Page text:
Does news media effect your wanderlusting spirit?

For every travel destination, there is always someone with an opinion about why you shouldn't go there. One person will say "I would travel pretty much anywhere, but never India." while another person says, "I could go pretty much anywhere but never Mexico." For a long time Colombia was the place I figured I'd never go. I'm writing this article from Cali, Colombia, feeling perfectly fine about being here, though practicing a bit more caution than I might normally. The reason I never wanted to go to Colombia, and the reason many people have "no-go" countries on their list, is… Read More...

Posted by | Comments (4)  | September 11, 2014
Category: Travel News, Travel Safety

Are you afraid to travel?

Aren’t you afraid? In a word: No. It’s a question people ask us in lots of quiet ways. Aren’t you afraid of the political climates in less than first world places? No, but we’re aware of them. Of course they colour our travels. We make choices to go some places, and not others, based on political climates, but that doesn’t mean we’re afraid of them. We’ve been in Mexico, Guatemala, Indonesia and Australia during various elections. It’s an educational time to be in a place, there are discussions taking place that don’t otherwise. We’ve stayed with members of politically subversive… Read More...

Posted by | Comments (2)  | August 26, 2014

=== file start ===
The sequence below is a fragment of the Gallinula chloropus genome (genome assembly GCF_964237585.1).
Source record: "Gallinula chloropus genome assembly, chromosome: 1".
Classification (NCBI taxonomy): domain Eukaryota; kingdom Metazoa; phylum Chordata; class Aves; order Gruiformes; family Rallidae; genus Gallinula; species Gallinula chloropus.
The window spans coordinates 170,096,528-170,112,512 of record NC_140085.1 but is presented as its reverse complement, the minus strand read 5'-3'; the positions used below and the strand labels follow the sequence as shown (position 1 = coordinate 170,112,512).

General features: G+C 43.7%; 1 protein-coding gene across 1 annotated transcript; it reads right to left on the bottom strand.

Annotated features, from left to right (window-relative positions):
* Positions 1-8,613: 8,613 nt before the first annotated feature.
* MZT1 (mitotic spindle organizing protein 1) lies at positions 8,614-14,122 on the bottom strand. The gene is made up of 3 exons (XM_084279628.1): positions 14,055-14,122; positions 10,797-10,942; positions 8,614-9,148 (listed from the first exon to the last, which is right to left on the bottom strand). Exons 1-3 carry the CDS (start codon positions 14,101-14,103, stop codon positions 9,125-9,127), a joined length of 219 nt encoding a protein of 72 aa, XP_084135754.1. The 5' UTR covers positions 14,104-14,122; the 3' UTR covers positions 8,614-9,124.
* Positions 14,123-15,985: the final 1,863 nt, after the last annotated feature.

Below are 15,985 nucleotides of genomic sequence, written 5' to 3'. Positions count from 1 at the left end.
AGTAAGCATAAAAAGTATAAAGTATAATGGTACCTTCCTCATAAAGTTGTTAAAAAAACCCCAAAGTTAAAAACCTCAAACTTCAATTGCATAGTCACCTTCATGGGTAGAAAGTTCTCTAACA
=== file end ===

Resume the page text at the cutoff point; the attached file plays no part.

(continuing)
Category: On The Road, Travel Safety

Does travel ever scare you? 5 thoughts on finding security as a nomad.

About a week and a half ago my train pulled up to the platform in Tundla, India where a sea of Indian military men were waiting for it. There was a rush of commotion as we all pushed towards the doors- a commotion which only grew when we discovered all the doors were locked. The train sat there with its locked doors for 5 minutes while the military men grew angrier and angrier, beginning to bang on the doors with their fists, sticks, muskets, anything. I kept thinking that surely someone would open the door. We'd paid for tickets after… Read More...

Posted by | Comments (4)  | May 8, 2014
Category: Adventure Travel, Travel Health, Travel Safety

Theft Prevention: Why you should drag your backpack behind your bike

This week a friend of mine had her iPhone stolen in Antigua. It’s ignited another round of discussions in our traveling circles about theft on the road, how to avoid it and the various gear and gadgets marketed to minimize the likelihood of being burgled on the road. I would like to say two things about this: If you travel long enough, something’s going to get stolen. That’s just the way of it. If you adjust your mind to that from the beginning you won’t be surprised when it happens and maybe you’ll feel a little less violated as well.… Read More...

Posted by | Comments (0)  | April 2, 2013
Category: Travel Safety

Are “they” to be feared? Who are “they” anyway?

“I was driving down the road the other day and saw some cyclists ahead.  I braked and waited until I could get by safely, but I’m concerned about them – the other motorists who won’t do that.” “I saw a cyclist riding through my town last week, so I invited him over to my house for the night.  I took care of him, but they won’t.” “I stopped and gave some cyclists Gatorade on a hot day, but they wouldn’t even consider doing something like that.” I hear stuff like this all the time – isn’t it dangerous to bike… Read More...

Posted by | Comments (4)  | September 18, 2012
Category: Travel Safety

Reflections on Hitching a Ride in Asia